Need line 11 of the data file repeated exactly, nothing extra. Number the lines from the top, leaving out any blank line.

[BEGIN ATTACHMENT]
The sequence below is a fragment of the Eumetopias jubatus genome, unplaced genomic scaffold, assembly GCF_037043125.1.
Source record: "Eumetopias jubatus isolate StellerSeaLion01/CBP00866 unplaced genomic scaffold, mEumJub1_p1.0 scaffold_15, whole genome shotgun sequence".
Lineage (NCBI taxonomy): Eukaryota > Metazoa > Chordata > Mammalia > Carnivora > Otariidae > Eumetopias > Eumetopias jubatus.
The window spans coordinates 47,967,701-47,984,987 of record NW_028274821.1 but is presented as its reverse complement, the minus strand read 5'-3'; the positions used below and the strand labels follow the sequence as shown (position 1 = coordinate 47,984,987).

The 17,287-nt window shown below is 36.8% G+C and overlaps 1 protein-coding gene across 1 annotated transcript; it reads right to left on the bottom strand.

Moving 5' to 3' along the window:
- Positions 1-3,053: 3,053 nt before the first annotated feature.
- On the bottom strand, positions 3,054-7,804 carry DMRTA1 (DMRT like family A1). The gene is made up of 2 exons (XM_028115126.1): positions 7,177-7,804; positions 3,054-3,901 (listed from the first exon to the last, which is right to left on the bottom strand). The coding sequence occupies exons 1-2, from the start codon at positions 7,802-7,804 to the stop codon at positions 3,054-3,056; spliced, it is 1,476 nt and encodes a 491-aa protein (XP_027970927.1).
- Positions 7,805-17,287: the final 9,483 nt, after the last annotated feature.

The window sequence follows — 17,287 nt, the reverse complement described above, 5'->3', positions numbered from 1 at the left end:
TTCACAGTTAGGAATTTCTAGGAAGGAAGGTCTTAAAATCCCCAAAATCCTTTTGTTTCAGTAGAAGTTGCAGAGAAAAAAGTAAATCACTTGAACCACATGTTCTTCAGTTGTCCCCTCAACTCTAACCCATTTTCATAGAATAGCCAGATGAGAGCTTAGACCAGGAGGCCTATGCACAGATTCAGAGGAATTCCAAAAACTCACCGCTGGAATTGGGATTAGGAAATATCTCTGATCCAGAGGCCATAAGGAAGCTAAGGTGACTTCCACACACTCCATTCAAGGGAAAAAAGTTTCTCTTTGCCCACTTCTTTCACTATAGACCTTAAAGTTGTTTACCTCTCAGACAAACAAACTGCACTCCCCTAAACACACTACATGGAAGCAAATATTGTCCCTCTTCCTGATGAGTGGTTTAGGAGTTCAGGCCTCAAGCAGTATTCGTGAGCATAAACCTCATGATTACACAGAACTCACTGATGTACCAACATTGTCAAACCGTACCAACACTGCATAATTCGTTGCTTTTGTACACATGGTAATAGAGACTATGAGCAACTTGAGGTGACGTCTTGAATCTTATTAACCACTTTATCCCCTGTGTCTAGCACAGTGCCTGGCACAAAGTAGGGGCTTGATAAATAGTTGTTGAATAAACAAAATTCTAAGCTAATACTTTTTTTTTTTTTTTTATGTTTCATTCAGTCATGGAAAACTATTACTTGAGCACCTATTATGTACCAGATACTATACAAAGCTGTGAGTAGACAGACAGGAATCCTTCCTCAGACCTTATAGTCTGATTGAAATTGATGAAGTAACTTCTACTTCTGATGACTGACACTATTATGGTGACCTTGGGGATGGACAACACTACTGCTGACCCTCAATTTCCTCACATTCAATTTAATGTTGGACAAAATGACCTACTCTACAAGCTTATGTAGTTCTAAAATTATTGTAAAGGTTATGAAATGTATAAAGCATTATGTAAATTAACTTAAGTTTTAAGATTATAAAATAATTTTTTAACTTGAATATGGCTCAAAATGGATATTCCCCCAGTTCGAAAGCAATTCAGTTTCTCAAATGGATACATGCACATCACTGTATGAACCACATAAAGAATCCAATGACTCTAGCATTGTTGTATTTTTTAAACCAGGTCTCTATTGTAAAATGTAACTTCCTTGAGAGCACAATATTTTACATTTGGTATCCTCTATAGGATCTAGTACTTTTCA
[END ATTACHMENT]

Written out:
TTCACAGTTAGGAATTTCTAGGAAGGAAGGTCTTAAAATCCCCAAAATCCTTTTGTTTCAGTAGAAGTTGCAGAGAAAAAAGTAAATCACTTGAACCACATGTTCTTCAGTTGTCCCCTCAACTCTAACCCATTTTCATAGAATAGCCAGATGAGAGCTTAGACCAGGAGGCCTATGCACAGATTCAGAGGAATTCCAAAAACTCACCGCTGGAATTGGGATTAGGAAATATCTCTGATCCAGAGGCCATAAGGAAGCTAAGGTGACTTCCACACACTCCATTCAAGGGAAAAAAGTTTCTCTTTGCCCACTTCTTTCACTATAGACCTTAAAGTTGTTTACCTCTCAGACAAACAAACTGCACTCCCCTAAACACACTACATGGAAGCAAATATTGTCCCTCTTCCTGATGAGTGGTTTAGGAGTTCAGGCCTCAAGCAGTATTCGTGAGCATAAACCTCATGATTACACAGAACTCACTGATGTACCAACATTGTCAAACCGTACCAACACTGCATAATTCGTTGCTTTTGTACACATGGTAATAGAGACTATGAGCAACTTGAGGTGACGTCTTGAATCTTATTAACCACTTTATCCCCTGTGTCTAGCACAGTGCCTGGCACAAAGTAGGGGCTTGATAAATAGTTGTTGAATAAACAAAATTCTAAGCTAATACTTTTTTTTTTTTTTTTATGTTTCATTCAGTCATGGAAAACTATTACTTGAGCACCTATTATGTACCAGATACTATACAAAGCTGTGAGTAGACAGACAGGAATCCTTCCTCAGACCTTATAGTCTGATTGAAATTGATGAAGTAACTTCTACTTCTGATGACTGACACTATTATGGTGACCTTGGGGATGGACAACACTACTGCTGACCCTCAATTTCCTCACATTCAATTTAATGTTGGACAAAATGACCTACTCTACAAGCTTATGTAGTTCTAAAATTATTGTAAAGGTTATGAAATGTATAAAGCATTATGTAAATTAACTTAAGTTTTAAGATTATAAAATAATTTTTTAACTTGAATATGGCTCAAAATGGATATTCCCCCAGTTCGAAAGCAATTCAGTTTCTCAAATGGATACATGCACATCACTGTATGAACCACATAAAGAATCCAATGACTCTAGCATTGTTGTATTTTTTAAACCAGGTCTCTATTGTAAAATGTAACTTCCTTGAGAGCACAATATTTTACATTTGGTATCCTCTATAGGATCTAGTACTTTTCA